The unemployment numbers have leveled off at 9.7% — certainly a lukewarm sign at best for the country by any measure. Particularly for veterans, reentering the workforce is a challenge. Male veterans between ages 18 and 24 have a nearly 22 percent unemployment rate, according to the Labor Department.
PRI’s The World reports on a group of vets in Wisconsin who are having trouble finding work since returning home from Iraq and Afghanistan.
The Wisconsin veterans aren’t alone, but new programs and opportunities are trying to make a difference for veterans around the country. The U.S. Department of Labor’s Veterans’ Employment and Training Program recently announced a $2 million grant competition to help vets get jobs in the growing field of renewable and sustainable energy.
The green jobs blog Intelligent Energy Portal reports:
[The] grants are intended to provide services to assist in reintegrating eligible veterans into meaningful employment within the labor force and to stimulate the development of effective service delivery systems that will address the complex employability problems facing eligible veterans.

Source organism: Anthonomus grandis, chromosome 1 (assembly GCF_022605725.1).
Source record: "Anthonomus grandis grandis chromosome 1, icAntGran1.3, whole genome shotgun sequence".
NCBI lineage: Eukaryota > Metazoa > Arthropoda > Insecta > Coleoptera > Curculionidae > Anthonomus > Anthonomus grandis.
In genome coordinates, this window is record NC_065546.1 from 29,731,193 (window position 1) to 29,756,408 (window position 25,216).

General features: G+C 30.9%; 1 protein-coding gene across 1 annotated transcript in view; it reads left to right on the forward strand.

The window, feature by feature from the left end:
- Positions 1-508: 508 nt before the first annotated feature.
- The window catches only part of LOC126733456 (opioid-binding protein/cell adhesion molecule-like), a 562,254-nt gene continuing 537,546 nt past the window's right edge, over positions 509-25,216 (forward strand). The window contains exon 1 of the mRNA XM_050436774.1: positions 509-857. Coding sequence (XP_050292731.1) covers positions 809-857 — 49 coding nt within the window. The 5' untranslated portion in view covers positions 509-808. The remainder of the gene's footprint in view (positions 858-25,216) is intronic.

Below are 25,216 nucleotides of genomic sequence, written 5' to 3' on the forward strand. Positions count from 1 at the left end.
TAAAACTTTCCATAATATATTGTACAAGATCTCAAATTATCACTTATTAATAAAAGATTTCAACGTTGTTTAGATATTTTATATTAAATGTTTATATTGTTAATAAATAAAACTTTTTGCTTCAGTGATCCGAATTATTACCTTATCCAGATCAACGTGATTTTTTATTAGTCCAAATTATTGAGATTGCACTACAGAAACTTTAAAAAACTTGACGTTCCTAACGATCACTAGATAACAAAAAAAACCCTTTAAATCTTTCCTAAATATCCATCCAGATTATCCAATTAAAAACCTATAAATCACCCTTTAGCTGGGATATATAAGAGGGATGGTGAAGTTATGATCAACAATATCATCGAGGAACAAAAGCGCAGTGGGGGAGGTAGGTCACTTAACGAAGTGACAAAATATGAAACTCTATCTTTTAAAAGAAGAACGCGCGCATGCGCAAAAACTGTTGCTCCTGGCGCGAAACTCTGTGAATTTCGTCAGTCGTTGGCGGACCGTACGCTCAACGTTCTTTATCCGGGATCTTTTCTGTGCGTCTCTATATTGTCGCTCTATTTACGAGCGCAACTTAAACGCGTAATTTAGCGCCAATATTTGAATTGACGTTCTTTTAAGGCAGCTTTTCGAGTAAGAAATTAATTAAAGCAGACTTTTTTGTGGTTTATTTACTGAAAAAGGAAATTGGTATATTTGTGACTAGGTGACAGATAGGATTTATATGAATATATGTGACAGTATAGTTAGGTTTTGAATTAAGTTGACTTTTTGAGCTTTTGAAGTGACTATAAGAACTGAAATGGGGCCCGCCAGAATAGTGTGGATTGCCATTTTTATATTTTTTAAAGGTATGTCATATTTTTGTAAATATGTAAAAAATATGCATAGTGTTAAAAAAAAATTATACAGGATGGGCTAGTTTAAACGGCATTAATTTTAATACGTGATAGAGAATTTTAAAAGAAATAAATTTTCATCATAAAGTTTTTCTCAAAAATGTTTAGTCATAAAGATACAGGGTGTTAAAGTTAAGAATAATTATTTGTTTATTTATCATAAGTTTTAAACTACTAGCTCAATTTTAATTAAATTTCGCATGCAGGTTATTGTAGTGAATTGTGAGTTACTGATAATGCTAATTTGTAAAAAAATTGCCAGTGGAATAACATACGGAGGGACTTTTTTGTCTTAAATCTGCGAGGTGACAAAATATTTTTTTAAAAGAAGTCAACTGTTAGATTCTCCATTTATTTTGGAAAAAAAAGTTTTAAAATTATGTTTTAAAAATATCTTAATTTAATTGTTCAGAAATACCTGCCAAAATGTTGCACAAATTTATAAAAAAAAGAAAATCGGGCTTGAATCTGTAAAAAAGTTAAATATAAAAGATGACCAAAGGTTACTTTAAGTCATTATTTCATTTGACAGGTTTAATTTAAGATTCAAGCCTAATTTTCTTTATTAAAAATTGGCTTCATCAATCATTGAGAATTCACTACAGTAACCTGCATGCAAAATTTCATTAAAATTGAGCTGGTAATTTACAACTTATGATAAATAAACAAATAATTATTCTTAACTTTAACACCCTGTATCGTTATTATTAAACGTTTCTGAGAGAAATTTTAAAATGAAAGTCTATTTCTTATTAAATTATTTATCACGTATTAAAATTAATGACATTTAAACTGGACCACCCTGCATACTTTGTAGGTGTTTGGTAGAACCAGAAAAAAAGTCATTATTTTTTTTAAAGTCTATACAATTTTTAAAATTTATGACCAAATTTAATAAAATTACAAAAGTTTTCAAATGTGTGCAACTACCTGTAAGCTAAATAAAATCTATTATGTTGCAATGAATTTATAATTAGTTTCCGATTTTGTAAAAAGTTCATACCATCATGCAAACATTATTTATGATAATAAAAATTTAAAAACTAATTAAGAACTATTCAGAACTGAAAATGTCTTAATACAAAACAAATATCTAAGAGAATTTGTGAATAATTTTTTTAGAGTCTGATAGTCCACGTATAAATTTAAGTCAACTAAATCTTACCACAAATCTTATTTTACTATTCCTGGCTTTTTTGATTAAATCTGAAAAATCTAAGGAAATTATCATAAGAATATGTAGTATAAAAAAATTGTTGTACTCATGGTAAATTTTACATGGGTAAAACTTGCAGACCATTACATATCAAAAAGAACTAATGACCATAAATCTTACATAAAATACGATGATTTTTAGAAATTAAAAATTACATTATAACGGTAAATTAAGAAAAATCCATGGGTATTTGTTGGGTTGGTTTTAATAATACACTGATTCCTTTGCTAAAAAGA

In West Virginia, job fairs are introducing recently returned veterans to new kinds of careers. West Virginia Public Broadcasting reports:
Derek Brown is the vocational rehabilitation officer for the VA. He says it can be tough for veterans to figure out how to find a job.
“I think it’s a unique challenge, in the military it’s a lot different for employment you get assigned from one assignment to the next assignment it’s not like you really go out and interview for a job,” Brown said.
The PBS News Hour’s Patchwork Nation analyzes military communities around the country. In Hampton Roads, Va., the GI Bill has increased college enrollment in one local college and is working to put students on career tracks that have high employment rates:
Compared with other TCC [Tidewater Community College] students, those on the GI Bill are taking more career and technical programs such as in information systems technology. A higher percentage are on the transfer track, meaning they will move on to a four-year college.